Rebel 2000 Auto Flash reduction in manual mode or FEL?greenspun.com : LUSENET : Canon EOS FAQ forum : One Thread
I understand that Rebel 2000 will execute auto flash reduction by reducing 1-1.5 stops flash output if the EV level is high. Will the auto flash reduction for Rebel 2000 be activated in manual (M) mode? What happens if 380Ex is attached and FEL is used instead? Will FEL be affected by auto flash reduction mode?
-- Jasonpgc (email@example.com), November 10, 2001
With E-TTL metering (What you usually get with a Rebel 2000 and an EX series Speedlite) the auto fill flash reduction doesn't behave quite the same way as the TTL since there is a comparison of ambient to flash just before the exposure and the computer makes a judgement call as to how much fill flash reduction to employ. The exact method of determining this and the amount or reduction is Canon's propriatary information. However if the light levels are high enough (over EV10) a reduction of up to 2 stops can take place.
As I understand it, the reduction takes place in all camera modes and FEL doesn't change the reduction amount. The only thing that's different is the exposure is determined earlier.
-- Jim Strutz (firstname.lastname@example.org), November 10, 2001.
Thanks, as far as I understand it, ETTL preflash and meters it with the 35 segments. It is understandable that the program will take the ambient into account and perform a flash reduction.
However, as for FEL, I think it only meters the same area as the Partial Metering. It is reasonable to assume that the subject distance is consistence and the ambient is not of any importance when you use this mode. FEL may have been a flash exposure mode similar to partial metering. I really wonder why Canon would build in an auto flash reduction for it?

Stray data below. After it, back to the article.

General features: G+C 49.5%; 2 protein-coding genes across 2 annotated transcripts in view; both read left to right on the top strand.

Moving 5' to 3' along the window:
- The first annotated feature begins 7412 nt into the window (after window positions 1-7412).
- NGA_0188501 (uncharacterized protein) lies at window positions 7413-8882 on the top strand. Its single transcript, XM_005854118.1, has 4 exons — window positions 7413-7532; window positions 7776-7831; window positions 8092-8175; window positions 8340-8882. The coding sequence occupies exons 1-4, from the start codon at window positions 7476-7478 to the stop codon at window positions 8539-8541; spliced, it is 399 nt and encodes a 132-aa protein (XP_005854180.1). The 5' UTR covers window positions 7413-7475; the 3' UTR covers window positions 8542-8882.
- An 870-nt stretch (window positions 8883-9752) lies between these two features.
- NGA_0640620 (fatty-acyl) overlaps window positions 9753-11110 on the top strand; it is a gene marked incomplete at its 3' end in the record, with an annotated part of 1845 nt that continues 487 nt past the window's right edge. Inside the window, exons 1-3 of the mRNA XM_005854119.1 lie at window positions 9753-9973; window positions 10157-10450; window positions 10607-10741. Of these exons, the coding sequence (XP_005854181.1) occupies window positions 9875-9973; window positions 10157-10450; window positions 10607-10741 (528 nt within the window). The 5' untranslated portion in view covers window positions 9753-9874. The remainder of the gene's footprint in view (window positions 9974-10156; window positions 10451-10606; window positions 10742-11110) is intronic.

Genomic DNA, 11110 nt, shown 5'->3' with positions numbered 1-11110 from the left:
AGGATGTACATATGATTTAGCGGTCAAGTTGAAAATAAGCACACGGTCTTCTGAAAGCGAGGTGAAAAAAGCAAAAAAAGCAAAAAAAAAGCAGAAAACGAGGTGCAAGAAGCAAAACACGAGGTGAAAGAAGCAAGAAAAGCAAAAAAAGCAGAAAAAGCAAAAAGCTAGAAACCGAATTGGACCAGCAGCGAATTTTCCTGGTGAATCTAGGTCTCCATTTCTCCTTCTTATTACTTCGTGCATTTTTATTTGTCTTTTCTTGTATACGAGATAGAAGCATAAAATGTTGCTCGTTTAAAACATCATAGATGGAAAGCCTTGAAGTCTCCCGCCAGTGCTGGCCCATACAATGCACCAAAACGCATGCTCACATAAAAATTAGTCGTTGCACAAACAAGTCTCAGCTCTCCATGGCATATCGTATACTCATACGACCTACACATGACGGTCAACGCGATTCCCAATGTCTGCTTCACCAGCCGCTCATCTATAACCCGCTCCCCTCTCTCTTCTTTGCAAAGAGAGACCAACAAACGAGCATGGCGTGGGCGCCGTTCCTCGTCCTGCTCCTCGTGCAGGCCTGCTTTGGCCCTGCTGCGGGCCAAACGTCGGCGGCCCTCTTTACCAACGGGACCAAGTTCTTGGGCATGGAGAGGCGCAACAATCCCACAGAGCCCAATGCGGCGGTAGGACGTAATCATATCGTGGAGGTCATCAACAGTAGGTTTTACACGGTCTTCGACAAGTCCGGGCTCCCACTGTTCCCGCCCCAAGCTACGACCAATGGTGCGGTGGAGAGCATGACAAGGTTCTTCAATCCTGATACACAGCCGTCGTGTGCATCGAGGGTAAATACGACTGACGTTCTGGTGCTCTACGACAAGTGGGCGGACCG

Therefore ETTL not equal FEL. Can anyone enlighten me?
-- jasonpgc (email@example.com), November 11, 2001.
"However, as for FEL, I think it only meters the same area as the Partial Metering."
Unfortunately, that's not true. E-TTL stands for "Evaluative TTL", As such it always uses the full multi-area evaluative metering pattern. Contrary to what some believe, Canon never uses partial or spot metering for flash on any of cameras. It does bias the exposure towards the area surrounding the active AF point, but all areas are considered.
Pressing the FEL button doesn't change this. I'm not sure what happens with the ambient metering when using FEL. I suppose it uses the partial area meter since it's the same button, but I'm not sure. What I do know is, the flash doesn't use partial metering.
-- Jim Strutz (firstname.lastname@example.org), November 11, 2001.
"What I do know is, the flash doesn't use partial metering."
This discussion reminded me to check on some test slides I did when I bought the 550EX. In one of the tests I shot my 6 year old, wearing a dark green shirt, in front of a bright off white wall. 1st was basic ETTL with the active focus point dead center of the dark green shirt (center of the frame). The second photo was the same, except I used FEL on my Elan IIE, centered on the dark green shirt. The slide done with FEL had signficantly greater flash exposure than the basic ETTL photo. I assumed this was because the FEL exposure was more strongly biased to the dark green sheet in the center of the photo than standard ETTL.
Is this positive proof that FEL uses partial meter(or spot meter on the 3 & 1v)? I'm not sure, but the test slides certainly does suggest it. At $.10 per photo bribe to my 6 year old (now 8 year old), photography does get expensive.
-- kenneth katz (email@example.com), November 17, 2001.